It’s not what you think. We promise.
Ultra Runner, NutriFitt Athlete
I had just finished my first marathon in 2012. Sitting in a hotel bathtub full of ice, legs cramping, profanities spilling off my lips, I swore that I would never, ever run 26.2 miles again. Less than a month after finishing that race, I found myself online signing up for my first trail ultra. Blame it on social media. A Facebook post took me to YouTube and I sat fascinated for hours watching people run through the woods and across mountains for 50 and even up to 100 miles at a time. I said to myself, “I am going to do that.” Nothing could stop me!
31 miles through pristine protected wildlife areas filled with steep climbs and stream crossings was my next adventure. I was pumped. Never mind that I had never ran a single mile on a trail. How hard could it be?
Toeing the line at the Music City Trail Ultra 50k in 2013, I remember looking around and seeing the most interesting group of runners I’ve ever seen. The trail running community was on full display and as I stood next to a guy in his sixties – wearing his long hair in a ponytail, a tie dye shirt, and cargo shorts – I couldn’t help but think that I had finally found my tribe.
After taking off into the woods, a steep ascent had me gasping for air as I wondered just what in the hell I had gotten myself into. I ran next to a mother of three for a few miles. We chatted about being a parent, tattoos, and running. Eventually she left me behind, smiling as she sped off, telling me to keep it up! That’s the thing about ultras, you learn just about everything about your fellow racers. At points during the race, you sometimes forget that you are in a competition. But what fascinated me the most, was how these ultra-runners seemed to bask in the pain and suffering of the experience at hand.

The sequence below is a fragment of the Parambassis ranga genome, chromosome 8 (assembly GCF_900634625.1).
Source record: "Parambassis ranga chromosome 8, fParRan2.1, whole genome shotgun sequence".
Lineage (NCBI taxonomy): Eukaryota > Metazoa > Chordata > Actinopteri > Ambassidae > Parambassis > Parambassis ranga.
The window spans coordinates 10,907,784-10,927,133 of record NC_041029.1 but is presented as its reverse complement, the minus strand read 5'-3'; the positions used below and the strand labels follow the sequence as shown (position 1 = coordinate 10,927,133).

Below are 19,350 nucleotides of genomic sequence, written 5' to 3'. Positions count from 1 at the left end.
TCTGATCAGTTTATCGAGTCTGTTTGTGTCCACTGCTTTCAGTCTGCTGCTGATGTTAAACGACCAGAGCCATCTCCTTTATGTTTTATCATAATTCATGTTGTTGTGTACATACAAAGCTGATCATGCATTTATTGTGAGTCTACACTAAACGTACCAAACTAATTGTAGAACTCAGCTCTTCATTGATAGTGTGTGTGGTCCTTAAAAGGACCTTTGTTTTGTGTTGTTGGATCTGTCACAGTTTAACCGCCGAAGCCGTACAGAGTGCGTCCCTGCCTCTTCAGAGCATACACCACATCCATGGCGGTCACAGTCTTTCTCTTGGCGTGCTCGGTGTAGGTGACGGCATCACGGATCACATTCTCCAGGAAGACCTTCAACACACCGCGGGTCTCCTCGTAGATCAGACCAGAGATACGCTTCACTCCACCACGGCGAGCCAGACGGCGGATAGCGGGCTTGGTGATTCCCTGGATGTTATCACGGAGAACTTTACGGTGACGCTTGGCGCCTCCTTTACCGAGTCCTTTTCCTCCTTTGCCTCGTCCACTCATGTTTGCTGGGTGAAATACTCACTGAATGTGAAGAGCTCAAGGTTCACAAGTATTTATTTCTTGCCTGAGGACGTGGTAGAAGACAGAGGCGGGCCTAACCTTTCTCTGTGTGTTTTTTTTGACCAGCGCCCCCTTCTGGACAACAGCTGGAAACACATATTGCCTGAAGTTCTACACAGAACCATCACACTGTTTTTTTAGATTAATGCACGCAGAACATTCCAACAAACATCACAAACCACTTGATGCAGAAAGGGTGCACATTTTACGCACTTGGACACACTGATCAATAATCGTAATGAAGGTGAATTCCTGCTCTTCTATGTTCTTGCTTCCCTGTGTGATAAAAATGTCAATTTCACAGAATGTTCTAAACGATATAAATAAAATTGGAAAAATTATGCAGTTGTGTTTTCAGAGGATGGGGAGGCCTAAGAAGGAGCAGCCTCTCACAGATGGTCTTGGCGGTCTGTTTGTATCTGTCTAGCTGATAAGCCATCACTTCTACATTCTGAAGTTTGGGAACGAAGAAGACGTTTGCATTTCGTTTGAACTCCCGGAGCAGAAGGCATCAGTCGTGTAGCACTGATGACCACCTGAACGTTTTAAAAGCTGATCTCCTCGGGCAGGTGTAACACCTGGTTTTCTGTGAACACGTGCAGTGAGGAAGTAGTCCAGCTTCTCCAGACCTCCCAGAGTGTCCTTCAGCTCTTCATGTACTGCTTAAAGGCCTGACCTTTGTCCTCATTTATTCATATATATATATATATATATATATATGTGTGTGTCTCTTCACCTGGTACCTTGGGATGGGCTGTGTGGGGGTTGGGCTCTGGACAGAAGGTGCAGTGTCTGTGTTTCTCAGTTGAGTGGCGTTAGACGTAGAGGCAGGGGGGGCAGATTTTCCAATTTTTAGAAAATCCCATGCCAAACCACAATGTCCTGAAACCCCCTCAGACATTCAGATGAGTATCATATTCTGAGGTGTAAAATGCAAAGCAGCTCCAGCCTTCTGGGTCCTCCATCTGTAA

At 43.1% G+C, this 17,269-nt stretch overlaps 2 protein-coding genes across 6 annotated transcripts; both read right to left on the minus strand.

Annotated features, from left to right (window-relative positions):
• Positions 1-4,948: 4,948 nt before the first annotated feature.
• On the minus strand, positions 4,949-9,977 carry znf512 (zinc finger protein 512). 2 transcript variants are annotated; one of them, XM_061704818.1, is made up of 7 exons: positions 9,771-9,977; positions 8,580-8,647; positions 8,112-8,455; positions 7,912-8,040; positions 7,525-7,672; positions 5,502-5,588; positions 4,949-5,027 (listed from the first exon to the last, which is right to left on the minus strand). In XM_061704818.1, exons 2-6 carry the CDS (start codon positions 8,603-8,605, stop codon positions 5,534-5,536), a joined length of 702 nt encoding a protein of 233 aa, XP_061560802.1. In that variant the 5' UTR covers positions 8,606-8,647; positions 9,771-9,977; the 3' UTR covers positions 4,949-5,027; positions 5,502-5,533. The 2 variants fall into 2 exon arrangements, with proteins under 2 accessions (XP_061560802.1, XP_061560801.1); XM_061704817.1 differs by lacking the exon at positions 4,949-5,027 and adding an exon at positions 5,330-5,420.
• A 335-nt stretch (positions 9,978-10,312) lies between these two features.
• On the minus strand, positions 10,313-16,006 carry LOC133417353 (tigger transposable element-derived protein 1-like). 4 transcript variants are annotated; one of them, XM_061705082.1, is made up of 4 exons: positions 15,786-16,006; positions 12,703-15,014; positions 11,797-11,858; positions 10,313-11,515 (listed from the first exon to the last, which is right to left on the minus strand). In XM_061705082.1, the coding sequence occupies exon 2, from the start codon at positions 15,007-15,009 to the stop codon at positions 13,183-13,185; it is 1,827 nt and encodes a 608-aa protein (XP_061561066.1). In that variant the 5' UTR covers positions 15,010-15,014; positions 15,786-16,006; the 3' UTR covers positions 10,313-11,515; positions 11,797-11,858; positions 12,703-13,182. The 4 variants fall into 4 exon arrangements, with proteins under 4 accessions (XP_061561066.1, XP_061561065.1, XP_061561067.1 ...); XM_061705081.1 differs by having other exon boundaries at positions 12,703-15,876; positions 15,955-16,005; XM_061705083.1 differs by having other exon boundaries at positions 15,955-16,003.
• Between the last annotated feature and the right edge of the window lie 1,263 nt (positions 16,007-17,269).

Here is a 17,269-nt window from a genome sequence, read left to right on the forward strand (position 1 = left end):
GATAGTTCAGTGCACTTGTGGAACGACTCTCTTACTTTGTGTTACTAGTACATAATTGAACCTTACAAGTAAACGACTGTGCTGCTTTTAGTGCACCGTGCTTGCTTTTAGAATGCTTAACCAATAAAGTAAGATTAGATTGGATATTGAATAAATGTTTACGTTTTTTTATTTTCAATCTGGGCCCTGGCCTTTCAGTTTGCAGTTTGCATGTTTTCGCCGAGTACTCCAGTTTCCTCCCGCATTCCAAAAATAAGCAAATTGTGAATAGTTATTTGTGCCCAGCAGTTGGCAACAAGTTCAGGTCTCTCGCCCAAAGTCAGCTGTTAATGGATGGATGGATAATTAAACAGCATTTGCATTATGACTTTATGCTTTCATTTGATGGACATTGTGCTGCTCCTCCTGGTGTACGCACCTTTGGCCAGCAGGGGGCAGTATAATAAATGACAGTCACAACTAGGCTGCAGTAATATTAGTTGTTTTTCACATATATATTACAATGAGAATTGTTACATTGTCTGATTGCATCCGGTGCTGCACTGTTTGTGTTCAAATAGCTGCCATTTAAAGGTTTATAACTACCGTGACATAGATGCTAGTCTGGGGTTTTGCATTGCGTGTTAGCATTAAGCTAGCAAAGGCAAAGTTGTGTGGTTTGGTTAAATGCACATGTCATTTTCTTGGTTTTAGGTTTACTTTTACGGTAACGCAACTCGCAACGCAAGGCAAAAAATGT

For me, running has always been a form of therapy. A way to face my demons and battle depression, anger, and anxiety. Running was about being alone, a way to be separated from people. That would change after this race. About 27 miles in, I had completely forgotten about the pink ribbons that marked the course and it dawned on me that I hadn’t seen a pink ribbon in over an hour. Panic set in as I realized that I was likely lost. A mistake on a course like this can add miles to your race, and possibly prevent a finish. As I tried to breathe and take in what was happening, I felt a breeze, and I smelled all of nature as raindrops began to fall. I realized that to truly be alive, you needed to stop complaining about your situation, refuse to believe in bad luck, and just ride the storm toward the destiny you want to create. That moment in time changed the direction of not only my running, but also my life.
Photo by Jake McKenzie
Mandy Griffith Oakes
Certified Running Coach
We all have races we nail. We train accordingly for the distance, the course, and the temperature. Our finish time reflects our work, and we are proud.
But, those successes don’t come without our fair share of failures. Those races we think we are ready for, but they end up slapping us in the face the moment the gun goes off. Well, this was one of those races.
I was pretty certain the 2013 Hillbilly Half Marathon was going to eat me alive as soon as I walked outside and felt the temperature that morning. It was unseasonably warm for early June and race temperatures were in the low 80s at the start of the race. Add in the rolling hills of Leiper’s Fork and I knew my body and mind were in for it.
I’m always up for a challenge so I pressed forward. The first half of the race was tough, but the last half was pretty much an out-of-body experience – except I was in my body, and it felt like my skin was melting off. No water mistifier or electrolyte drink could have prevented the inevitable, which was me walking. I credit the cows and the scenic countryside for pulling me to mile 12, but it was those very same cows and pastures that inspired me to craft my perfect escape from the race, or at least vanishing from the final race results.
As I made my way into the final curve of the last mile, I snuck over to the nearby fence, unpinned my race bib, and threw it into the field. I felt so free running to the finish line, forgetting about my time, and thinking no one would ever notice. Except somebody did notice.
Soon after, the race director was looking through some of the photos of the race and noticed I was missing something as I crossed the finish line. An expert in “Where’s Waldo?” no doubt, he point blank asked me if I “bandited” the race. I fessed up and told him that I decided to feed my bib to one of the local cows at mile 12 because I was too prideful to accept my shoddy time.